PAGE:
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Teens explore power of giving

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David Fu

David Fu

Ret Boney

NORTH WILKESBORO, N.C. — Next month, a dozen or so teenagers will decide how to spend $5,000.

But it won’t go for iPhones, new basketball sneakers or a spring-break roadtrip.

Instead, having evaluated the needs in their community, they will entrust the funds to youth-led groups that are working to make Wilkes County a better place for teenagers and their families.

“We’re trying to find a group that is involved in teen pregnancy, drugs, disabilities and other problems,” says David Fu, a 17-year-old senior at Wilkes Central High School and a member of Wilkes County Time, Talent, Treasure Leading To Change.

“The minimum they could get is $500 and the maximum is $5,000,” he says.

The group, referred to as T3LC for short, is a program of the Wilkes County Community Foundation, which is an affiliate of the North Carolina Community Foundation.

In operation since 2007 and funded by individual donors, T3LC gives teens from four local high schools the opportunity to experience the supply side of philanthropy.

Over the course of the school year, participants learn about the many facets of grantmaking, including assessing community needs, designing requests for proposal, interviewing grant applicants, screening proposals and selecting and evaluating grant recipients.

The process often uses mixes fun and games as a way to impart important information and make decisions, says Fu.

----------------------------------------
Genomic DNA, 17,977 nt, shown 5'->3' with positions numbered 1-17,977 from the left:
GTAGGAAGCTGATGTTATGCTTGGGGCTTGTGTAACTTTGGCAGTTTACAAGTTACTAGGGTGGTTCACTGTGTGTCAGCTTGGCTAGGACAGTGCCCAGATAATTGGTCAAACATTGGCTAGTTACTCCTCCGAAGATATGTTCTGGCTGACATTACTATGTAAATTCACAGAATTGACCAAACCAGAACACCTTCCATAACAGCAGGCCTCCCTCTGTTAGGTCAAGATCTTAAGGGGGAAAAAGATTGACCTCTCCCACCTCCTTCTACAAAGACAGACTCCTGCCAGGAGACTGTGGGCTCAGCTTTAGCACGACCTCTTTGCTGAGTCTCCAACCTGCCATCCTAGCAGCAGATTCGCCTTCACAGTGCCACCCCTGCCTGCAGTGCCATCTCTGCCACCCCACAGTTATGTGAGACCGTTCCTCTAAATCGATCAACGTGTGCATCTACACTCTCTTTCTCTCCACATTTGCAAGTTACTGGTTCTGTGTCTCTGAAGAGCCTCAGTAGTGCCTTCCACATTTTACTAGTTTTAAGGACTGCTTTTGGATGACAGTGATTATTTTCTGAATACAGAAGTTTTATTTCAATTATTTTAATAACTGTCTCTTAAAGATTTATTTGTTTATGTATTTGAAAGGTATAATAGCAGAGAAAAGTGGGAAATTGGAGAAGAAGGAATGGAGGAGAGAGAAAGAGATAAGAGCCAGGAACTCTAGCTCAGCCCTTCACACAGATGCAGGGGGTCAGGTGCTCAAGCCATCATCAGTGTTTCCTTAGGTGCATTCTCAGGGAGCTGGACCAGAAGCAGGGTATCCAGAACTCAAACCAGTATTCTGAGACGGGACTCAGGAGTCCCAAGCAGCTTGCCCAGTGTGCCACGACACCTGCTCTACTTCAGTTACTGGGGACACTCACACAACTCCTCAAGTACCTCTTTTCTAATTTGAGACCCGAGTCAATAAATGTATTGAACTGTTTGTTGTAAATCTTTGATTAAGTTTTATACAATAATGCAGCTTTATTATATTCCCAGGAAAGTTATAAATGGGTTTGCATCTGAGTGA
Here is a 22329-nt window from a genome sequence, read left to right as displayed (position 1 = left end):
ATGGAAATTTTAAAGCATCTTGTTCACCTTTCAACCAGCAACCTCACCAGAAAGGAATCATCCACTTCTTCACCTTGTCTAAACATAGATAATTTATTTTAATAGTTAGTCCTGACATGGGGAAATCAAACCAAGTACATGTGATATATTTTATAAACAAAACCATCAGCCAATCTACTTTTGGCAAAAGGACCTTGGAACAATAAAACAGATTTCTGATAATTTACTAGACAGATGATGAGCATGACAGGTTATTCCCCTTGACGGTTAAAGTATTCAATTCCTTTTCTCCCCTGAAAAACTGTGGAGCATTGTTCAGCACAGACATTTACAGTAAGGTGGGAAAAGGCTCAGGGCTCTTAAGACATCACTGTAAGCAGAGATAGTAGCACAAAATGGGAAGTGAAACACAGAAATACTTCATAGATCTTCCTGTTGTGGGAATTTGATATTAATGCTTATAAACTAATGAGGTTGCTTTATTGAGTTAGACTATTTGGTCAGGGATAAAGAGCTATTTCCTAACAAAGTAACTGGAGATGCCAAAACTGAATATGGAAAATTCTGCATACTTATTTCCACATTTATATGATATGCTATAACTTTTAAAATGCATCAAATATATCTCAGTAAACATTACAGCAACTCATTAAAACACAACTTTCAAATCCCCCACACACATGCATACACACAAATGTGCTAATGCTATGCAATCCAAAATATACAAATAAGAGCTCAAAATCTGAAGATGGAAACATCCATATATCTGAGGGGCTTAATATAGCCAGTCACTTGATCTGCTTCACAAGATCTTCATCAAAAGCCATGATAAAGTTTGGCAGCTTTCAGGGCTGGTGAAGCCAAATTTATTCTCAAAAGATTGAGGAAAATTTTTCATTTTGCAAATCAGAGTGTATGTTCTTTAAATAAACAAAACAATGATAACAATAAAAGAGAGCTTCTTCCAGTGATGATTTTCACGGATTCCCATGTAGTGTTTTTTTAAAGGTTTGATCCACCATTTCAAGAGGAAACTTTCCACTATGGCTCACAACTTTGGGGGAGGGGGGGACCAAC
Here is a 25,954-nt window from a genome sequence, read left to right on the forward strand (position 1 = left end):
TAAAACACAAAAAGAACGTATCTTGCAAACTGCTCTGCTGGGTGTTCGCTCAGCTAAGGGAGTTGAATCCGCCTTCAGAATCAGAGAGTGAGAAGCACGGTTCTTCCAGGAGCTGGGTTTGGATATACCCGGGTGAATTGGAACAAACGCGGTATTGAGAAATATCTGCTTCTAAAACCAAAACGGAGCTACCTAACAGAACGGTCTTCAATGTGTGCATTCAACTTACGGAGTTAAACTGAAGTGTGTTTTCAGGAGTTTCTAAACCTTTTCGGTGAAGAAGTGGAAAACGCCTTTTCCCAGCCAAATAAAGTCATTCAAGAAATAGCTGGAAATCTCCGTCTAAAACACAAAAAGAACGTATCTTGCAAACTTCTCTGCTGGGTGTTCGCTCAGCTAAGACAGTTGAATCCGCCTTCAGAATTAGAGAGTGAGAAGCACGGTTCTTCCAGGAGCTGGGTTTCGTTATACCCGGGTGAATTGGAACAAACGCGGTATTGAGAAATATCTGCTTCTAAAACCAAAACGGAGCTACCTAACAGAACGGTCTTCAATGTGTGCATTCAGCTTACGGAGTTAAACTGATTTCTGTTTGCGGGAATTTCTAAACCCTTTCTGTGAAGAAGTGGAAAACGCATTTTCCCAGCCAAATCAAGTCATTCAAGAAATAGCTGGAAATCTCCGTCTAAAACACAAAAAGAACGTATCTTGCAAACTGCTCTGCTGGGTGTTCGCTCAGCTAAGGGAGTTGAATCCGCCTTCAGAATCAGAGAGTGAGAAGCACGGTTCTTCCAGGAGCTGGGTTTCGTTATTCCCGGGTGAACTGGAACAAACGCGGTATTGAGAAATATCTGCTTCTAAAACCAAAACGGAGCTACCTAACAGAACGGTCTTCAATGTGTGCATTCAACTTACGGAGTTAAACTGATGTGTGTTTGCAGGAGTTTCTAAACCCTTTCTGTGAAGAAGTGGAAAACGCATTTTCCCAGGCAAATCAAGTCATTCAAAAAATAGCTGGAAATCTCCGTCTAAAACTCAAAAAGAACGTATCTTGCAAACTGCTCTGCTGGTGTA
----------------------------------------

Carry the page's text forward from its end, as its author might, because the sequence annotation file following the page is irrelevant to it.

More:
In deciding on the group’s grantmaking priorities for the year, the format was chosen to be entertaining, yet inclusive, he says.

“We chose our issues by putting pennies into jars, and whichever had the most pennies showed where we had the most concern,” says Fu. “We showed our concern in a way other than just raising our hands, which could have made people feel shy or not give their honest opinion.”

The group received nine applications for funding this year, a new record, he says.

After determining which applicants meet basic funding criteria, the T3LC will interview representatives from each program.

They chose to conduct the interviews by phone because many of the representatives of the programs, all of which are led by youth ages 13 to 18, may not have transportation for in-person interviews.

The final selection will be made in January, and the group could choose to award the entire $5,000 to one organization, or it could divide the money if it identifies multiple worthy programs.

“There are certain people in our community that want to make Wilkes County better for teens,” he says. “We’re given the opportunity to help other people have the opportunity to help our community.”

And these young grantmakers take their stewardship responsibility seriously, requiring grant recipients to report back on their progress.

“You have to fulfill the project,” says Fu. “If you don’t we’d ask for the money back.”

That sense of responsibility likely will go with Fu after graduation, when he hopes to go to N.C. State University and join more community-involved clubs.

“I want to stay involved in philanthropy,” he says.


David Fu is a member of Wilkes County Time, Talent, Treasure Leading To Change and is involved in the North Carolina Youth Giving Network  (http://www.ncyouthgiving.org/), a statewide movement of youth philanthropists.

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